So go, Mr. Knowlton. Hunt your rhino. But do it quietly and without fanfare. If you really care about conservation, you will be mindful of the wake that you leave.

Strive to be Ready for When the Change Comes

Image Credit: USDA
Image Credit: USDA

“Be good, children, all of you, and strive to be ready for when the change comes.” -Andrew Jackson

I am consistently amazed by the degree to which human responses to change are comparable to that of other animals. For all of our blustering that we with our enormous brains are superior to the lesser beasts, we manage to fall into a lot of the same patterns as our imagined underlings. The population of Ireland in the early seventeen hundreds, for instance, was limited by the fact that agriculture was difficult and crop yields were typically low. This pinned the population at around two million. However, with the introduction of the potato the population of the small island exploded four fold. The crop was ideally suited for growth in the wet, temperate climate and gave great yields on small plots of land. Even the poorest of peasants could farm large potato crops on their meager lands and stuff their family full of the tremendous tuber.

This population response to a sudden increase in resources is found in every species. Every individual in every population has an energy budget that needs to be fulfilled. If you can only find enough food to sustain the body mass that you already have, you are not going to add more mass let alone spend precious energy reproducing. However, if the potato gods, in the form of Sir Walter Raleigh, gifts your island with an abundance of metabolic energy for every individual, then mating will commence posthaste. And it’s not just humans that follow this pattern. Muskrats, damselflies, right down to bacteria all fall in to this resource usage pattern.

The inverse of this pattern is also true. Take away precious resources from a system and the individuals, now faced with a scarcity problem, with compete for what is left. Some species will go as far as hoarding resources so that they are self-insured against future resource depletion. Here again is a trend that humans fit perfectly. Today we have complicated systems of wire, light and electricity to transfer our stock of resources from smartphone to bank server to ATM. Still, however, the concept remains the same. Not to mention, it was only seconds ago by evolutionary standards that people did have to physically hoard their resources and protect them from others.  In fact, the entire notion of capitalism is based on the fact that resources are finite so you better get as much as you can because you just never know when there will be a shortage.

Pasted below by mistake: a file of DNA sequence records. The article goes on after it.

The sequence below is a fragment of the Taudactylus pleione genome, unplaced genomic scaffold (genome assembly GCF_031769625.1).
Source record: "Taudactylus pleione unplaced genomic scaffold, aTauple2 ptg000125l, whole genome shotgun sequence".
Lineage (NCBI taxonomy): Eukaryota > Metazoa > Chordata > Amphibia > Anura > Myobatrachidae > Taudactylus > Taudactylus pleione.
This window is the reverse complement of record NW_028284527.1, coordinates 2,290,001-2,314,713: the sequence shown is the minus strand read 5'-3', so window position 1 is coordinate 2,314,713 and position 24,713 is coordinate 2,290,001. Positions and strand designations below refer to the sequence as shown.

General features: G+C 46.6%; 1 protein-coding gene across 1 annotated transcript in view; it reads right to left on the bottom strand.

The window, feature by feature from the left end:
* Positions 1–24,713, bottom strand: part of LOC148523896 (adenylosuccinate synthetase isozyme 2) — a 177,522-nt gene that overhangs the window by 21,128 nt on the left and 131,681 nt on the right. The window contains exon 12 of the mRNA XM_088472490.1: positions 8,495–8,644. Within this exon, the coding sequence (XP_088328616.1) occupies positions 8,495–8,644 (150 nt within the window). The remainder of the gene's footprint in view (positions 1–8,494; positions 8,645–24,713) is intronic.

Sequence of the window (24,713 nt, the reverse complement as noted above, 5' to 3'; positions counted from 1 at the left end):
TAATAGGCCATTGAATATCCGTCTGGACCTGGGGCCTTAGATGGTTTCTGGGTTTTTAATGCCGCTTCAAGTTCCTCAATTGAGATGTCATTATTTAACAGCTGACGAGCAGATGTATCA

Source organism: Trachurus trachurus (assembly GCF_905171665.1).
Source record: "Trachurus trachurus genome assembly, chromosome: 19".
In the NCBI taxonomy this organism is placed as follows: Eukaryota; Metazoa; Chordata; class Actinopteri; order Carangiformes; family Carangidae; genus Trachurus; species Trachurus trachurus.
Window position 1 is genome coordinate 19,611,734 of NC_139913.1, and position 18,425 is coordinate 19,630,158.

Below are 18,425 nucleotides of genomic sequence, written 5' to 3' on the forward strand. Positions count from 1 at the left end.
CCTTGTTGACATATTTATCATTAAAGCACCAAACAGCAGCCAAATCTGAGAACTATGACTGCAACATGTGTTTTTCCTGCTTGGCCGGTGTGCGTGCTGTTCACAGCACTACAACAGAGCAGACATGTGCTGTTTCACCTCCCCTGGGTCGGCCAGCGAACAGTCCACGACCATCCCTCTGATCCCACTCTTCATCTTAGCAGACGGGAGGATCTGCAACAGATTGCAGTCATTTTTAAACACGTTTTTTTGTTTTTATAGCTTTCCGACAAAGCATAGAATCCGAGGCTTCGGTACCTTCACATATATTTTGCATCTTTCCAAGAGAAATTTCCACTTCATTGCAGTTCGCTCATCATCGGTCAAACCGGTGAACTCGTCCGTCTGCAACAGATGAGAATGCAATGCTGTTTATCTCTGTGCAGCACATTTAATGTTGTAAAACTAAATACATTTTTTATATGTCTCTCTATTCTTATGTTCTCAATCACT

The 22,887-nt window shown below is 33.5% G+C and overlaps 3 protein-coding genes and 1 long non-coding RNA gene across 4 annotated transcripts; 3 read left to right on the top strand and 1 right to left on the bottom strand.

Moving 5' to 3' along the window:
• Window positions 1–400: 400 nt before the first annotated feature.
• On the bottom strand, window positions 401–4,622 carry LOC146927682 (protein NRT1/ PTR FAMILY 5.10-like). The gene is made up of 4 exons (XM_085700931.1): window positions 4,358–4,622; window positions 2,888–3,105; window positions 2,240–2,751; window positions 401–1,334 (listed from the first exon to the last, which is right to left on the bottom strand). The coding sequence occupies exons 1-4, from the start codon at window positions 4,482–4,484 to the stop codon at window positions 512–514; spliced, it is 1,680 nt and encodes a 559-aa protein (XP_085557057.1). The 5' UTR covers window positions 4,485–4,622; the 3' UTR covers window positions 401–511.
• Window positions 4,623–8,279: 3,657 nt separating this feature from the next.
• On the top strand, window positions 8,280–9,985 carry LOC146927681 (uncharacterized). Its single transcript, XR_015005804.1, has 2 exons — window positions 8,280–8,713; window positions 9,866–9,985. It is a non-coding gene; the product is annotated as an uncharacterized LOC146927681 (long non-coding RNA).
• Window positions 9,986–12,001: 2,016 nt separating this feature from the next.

This stands in comparison to my favorite near utopia, the United Federation of Planets, in which molecules can be taken from anything and arranged into anything else. The result is that money is a non-existent thing because, when your own waste can be turned back into food, resources are effectively infinite.

But until we arrive at that glorious point in the future where I can command my tea to be earl grey and hot, questions of a scarcity society will continue to plague us. Some of our scarcity questions we seem capable of solving. I would wager that we already have the technological components that we need to solve our fossil fuel scarcity question. Others questions are considerably more frightening. With only an estimated 2.5% of earth’s water being fresh, and less than one percent of that being available for human use, how will we solve that most biologically basic scarcity issue? With rivers now failing to reach oceans and aquifers drying up, will we hoard our resources and fight each other over what is left? Or, will we follow the model that we have set for ourselves time and time again, adaptation. At the point in history when enough food could not be gathered to feed a village, we cultivated our crops and made cities. When we could not cultivate enough to feed the city, we irrigated those crops and made nations. Now we face a choice; not just in water usage, but in nearly all realms of scarcity questions. We can remain as we are and watch as our countries wither. Or we can adapt, innovate, and build a world.